I was at a client’s premises one day when I heard the team talking about some work prepared by a copywriter they’d hired. Their discussion wasn’t complimentary, yet they agreed as a team to stop working with the writer without raising their concerns with him. Should this client have given feedback to their copywriter? And why is not giving feedback such a big, missed opportunity?

This lose-lose outcome resulted in the client not getting the copy they paid for, while this writer had no chance to correct or recalibrate their work, or even to improve for next time.

It’s hard to get the first, or even second, draft of writing spot on. In fact, when I learned to become a copywriter, I was encouraged to tell my clients that the first draft was about making sure we were on the right track. It was never about presenting them with a polished, finished piece of copy.

What to do (and not do) with imperfect first drafts

First drafts are a starting point for giving feedback that helps your copywriter deliver what you expect in the finished copy.

I’ve worked with clients where I sensed they held back from giving me feedback. Maybe they were worried about hurting my feelings or were concerned I didn’t have the capability to lift up an early draft. Worst of all, maybe they thought they made a misjudgement by hiring the wrong copywriter. Gulp!

Yet the best experiences I’ve had as a copywriter are the times when my client’s feedback made it very clear what they expected, which made it much easier for me to deliver what they wanted.

I’m forever grateful to one of my earliest clients who hired me when she wanted to revamp her website. We went through the briefing process where I learned all about her business, audience, and desired outcome.

I’d been trained on how to write website copy. She knew how important it was to connect with potential future clients. She pushed me and was forthright about what the draft copy I produced needed. In turn, I talked to her about why we wrote the copy a certain way.

Between the two of us, she got the copy she wanted. As an unexpected side benefit, we became good friends, and she referred me on to several other clients.

By contrast, I was talking to a copywriter last week who received feedback from their client at the end of the project that was lacklustre. The client thought their copy would be ‘different’ and the copywriter wasn’t happy about this feedback. She had checked in throughout the course of the project and the client hadn’t given her any indication until right at the end that the copy wasn’t what they expected. This could have been avoided.

Why is it so important to give feedback to a copywriter? (And why a copywriter is not a mind reader)

Any copywriter worth their salt wants you to get the quality of copy you’ve paid for and expect.

Nothing makes me happier than getting glowing feedback from a satisfied client. And the faster and easier I deliver that to you, the less of your time I take up and the sooner you get the benefits of that new copy.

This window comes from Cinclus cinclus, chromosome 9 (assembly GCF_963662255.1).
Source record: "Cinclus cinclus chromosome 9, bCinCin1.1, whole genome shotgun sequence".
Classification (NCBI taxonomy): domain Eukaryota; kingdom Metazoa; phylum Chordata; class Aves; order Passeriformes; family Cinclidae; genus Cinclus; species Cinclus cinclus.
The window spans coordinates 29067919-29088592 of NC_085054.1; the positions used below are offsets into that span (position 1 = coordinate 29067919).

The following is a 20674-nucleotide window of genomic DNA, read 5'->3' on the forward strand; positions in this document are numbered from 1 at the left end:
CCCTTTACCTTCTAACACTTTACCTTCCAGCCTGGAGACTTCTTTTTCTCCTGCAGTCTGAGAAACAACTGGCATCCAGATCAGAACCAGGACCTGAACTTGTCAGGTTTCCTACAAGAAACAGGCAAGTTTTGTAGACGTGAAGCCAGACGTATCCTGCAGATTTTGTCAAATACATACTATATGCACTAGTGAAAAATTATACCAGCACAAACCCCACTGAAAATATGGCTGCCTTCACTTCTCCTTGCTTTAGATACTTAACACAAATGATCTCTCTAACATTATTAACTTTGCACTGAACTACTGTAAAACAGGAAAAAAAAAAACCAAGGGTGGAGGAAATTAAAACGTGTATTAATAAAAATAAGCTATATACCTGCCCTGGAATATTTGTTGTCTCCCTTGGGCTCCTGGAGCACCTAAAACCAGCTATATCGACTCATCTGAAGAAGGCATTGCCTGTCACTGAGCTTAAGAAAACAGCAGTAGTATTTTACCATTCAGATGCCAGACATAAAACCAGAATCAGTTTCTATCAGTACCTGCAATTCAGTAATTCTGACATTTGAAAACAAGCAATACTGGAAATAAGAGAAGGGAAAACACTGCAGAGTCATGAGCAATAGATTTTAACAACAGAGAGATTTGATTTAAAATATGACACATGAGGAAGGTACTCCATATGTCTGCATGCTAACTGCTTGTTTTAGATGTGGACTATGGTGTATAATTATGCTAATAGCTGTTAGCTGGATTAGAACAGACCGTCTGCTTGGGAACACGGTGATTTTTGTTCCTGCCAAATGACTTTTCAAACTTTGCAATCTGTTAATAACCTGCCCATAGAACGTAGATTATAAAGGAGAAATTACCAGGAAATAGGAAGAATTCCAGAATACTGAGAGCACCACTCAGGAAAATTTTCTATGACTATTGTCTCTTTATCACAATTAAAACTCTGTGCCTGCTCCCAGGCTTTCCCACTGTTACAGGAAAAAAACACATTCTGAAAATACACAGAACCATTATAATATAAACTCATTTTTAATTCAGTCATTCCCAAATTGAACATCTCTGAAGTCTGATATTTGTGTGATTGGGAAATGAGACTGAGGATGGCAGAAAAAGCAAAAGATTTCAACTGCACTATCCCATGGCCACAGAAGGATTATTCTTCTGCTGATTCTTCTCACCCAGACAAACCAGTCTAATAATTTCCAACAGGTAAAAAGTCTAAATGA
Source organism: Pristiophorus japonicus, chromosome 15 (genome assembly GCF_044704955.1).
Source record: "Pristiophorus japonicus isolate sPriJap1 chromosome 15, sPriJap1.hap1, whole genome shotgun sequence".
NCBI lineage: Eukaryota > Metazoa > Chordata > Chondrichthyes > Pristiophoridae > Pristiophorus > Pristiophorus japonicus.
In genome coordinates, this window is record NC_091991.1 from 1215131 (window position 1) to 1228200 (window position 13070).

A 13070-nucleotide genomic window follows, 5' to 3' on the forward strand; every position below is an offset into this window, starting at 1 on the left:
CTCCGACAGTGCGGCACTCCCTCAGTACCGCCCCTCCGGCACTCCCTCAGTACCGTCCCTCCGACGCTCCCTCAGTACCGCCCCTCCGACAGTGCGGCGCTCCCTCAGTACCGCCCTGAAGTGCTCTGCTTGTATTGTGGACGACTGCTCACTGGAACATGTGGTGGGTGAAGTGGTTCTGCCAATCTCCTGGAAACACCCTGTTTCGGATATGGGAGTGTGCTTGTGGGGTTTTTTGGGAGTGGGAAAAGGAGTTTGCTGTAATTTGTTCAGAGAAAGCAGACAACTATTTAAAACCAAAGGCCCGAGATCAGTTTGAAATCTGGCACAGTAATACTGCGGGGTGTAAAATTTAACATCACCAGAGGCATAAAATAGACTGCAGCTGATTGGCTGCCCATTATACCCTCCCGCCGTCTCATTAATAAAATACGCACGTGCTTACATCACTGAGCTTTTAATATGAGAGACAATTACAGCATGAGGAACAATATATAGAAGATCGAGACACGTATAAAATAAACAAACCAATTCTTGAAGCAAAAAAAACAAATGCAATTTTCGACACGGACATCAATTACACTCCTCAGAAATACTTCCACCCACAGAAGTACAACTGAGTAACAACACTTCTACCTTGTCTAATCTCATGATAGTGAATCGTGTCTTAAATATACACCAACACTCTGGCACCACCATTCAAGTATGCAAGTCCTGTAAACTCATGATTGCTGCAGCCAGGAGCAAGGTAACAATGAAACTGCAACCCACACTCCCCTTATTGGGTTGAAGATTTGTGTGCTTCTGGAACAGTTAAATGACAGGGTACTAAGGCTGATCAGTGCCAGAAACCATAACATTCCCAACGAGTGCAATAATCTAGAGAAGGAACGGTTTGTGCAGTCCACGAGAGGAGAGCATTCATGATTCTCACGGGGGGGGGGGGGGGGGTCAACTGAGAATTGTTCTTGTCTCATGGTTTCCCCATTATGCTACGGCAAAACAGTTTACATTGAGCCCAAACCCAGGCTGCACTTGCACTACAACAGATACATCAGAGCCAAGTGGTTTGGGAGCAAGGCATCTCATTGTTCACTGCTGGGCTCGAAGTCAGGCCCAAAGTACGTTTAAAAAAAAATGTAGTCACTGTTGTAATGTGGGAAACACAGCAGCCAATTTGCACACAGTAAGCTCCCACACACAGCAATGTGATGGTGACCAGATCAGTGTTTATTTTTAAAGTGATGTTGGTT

Yet, no matter the skills of the copywriter, we’re not mind readers. We know that giving us feedback is not personal criticism. Being clear about what you want helps the copywriter do the best possible job for you. By listening carefully to your feedback, we can deliver.

You and your copywriter both invest time in a writing project. A good experience sets you up to work together again. The briefing process is faster, and we know what outcomes you expect. Consider the pros and cons of constantly briefing new copywriters about your business compared to working with the same copywriter who already knows your business—and you!

What are some of the challenges around giving feedback to a copywriter? (And why a copywriter is not a magician)

Giving feedback can be difficult for several reasons. Especially if:

  • You don’t know what you want
  • You, or they, have unclear or misaligned expectations
  • You’re worried they’ll disagree with your comments
  • The copywriter has poor systems and processes
  • There are any communication barriers

When I first started out as a junior copywriter, I felt the best approach was to create exactly what my clients wanted by doing whatever they wanted. I took the brief and wrote to order.

As I got more experienced as a copywriter, I realised my clients didn’t need someone who did what they wanted. What they really wanted was someone who had expertise they didn’t have and could come to the table with these skills and add value to their business.

Today, I run a clear briefing process, despite still feeling awkward about taking up too much of a client’s time. Whenever I’ve skipped this step, we’ve ended up with unclear expectations about the project deliverables. A copywriter is not a magician. We can’t magic up a solution unless we are both crystal clear about what solving that problem looks like. Help your copywriter pull that rabbit out of the hat by providing guidance along the way to make sure you both stay on track.